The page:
A troubling passage in Evangelii Gaudium
Andrew Bieszad, a scholar on Islam, seems to believe Pope Francis is teaching error — or, at least, opiniones intolerata — about the “Ishmaelites”:
For Islamic scholars, there is a statement in the apostolic exhortation of Pope Francis, Evangelii Gaudium, which is particularly troubling:Faced with disconcerting episodes of violent fundamentalism, our respect for true followers of Islam should lead us to avoid hateful generalisations, for authentic Islam and the proper reading of the Koran are opposed to every form of violence. (p. 253)As the situation in the Middle East escalates, and the violence of the Islamic State of Iraq and al-Sham (ISIS) spills rivers of innocent Christian blood, this statement seems incongruous with reality.
From Bieszad’s perspective, Francis is apparently taking an attitude not taken by our forefathers in the faith; to assert this, Bieszad not only quotes the defiance spoken by a big handful of martyrs, but also theological heavyweight Saints John Damascene, Thomas Aquinas, and Alphonse Ligouri, not to mention latter-day hero Hilaire Belloc. If Bieszad doesn’t go so far as to call the pope a heretic, he does manage to imply that Francis is both wrong and a Neville Chamberlain-type appeaser.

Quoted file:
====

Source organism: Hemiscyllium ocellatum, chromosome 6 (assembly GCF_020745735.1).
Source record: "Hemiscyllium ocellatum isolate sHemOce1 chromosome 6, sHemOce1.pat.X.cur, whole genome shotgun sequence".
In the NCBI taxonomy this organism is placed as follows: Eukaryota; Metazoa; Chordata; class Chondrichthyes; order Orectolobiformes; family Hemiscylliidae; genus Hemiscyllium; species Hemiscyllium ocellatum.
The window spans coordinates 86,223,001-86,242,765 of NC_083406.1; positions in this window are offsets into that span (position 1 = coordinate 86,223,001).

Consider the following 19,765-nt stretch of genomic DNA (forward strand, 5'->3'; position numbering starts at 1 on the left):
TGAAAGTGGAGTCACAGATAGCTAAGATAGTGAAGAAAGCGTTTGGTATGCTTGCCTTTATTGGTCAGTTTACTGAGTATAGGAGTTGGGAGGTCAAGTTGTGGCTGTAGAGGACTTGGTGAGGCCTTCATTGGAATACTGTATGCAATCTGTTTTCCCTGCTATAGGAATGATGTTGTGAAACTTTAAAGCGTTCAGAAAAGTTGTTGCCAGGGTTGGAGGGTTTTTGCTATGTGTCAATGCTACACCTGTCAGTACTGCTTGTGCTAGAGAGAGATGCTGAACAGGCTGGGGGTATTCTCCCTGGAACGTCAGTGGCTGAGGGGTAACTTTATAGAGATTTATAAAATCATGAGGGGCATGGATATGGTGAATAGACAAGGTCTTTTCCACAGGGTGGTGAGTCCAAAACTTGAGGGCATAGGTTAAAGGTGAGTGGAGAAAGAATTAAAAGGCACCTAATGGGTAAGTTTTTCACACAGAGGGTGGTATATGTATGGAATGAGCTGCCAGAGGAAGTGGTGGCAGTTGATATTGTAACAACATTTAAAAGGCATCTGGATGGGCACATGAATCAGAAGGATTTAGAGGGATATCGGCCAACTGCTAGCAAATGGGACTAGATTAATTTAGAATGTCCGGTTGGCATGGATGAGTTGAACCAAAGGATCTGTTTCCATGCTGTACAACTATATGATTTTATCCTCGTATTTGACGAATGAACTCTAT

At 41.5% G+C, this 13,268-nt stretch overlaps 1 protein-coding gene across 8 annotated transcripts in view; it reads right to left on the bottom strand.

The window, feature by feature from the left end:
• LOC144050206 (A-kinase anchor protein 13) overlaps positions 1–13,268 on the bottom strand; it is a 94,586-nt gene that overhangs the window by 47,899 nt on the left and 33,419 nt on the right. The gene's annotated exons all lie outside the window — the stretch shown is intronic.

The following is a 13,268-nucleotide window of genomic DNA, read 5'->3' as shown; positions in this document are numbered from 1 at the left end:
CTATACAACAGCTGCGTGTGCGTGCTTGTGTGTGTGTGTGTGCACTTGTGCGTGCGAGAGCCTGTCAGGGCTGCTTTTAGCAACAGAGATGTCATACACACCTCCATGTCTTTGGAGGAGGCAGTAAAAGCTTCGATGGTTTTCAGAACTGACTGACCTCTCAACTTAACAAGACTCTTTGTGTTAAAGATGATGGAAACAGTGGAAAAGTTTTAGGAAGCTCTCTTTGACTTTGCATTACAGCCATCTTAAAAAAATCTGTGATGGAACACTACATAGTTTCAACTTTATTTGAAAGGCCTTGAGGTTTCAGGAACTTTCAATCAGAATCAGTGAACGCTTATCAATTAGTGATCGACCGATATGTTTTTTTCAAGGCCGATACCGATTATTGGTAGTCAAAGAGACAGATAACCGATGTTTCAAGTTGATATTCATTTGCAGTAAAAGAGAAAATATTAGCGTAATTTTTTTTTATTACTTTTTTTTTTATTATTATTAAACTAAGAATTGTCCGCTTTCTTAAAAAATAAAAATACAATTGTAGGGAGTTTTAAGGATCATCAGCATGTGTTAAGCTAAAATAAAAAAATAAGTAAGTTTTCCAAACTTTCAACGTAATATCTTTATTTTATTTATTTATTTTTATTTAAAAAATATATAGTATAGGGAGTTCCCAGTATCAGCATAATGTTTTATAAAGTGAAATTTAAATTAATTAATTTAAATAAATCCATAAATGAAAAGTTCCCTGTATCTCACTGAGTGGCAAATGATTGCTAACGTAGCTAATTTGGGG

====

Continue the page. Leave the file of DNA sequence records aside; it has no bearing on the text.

The funny thing, though, is that the Islamic scholar doesn’t directly dispute Francis’ assertion, “authentic Islam and the proper reading of the Koran are opposed to every form of violence,” with any citation of the Koran or mainstream Islamic scholars. Rather, he seems content to let the juxtaposition of Francis’ words and ISIS’ deeds do the work for him.
Another funny thing: When I began writing about eleven years ago, I was initially writing to defend the Catholic faith against the slanders and misunderstandings of Protestants and non-believers. Now, I spend an increasing amount of time correcting fellow Catholics. And thereby hangs a point.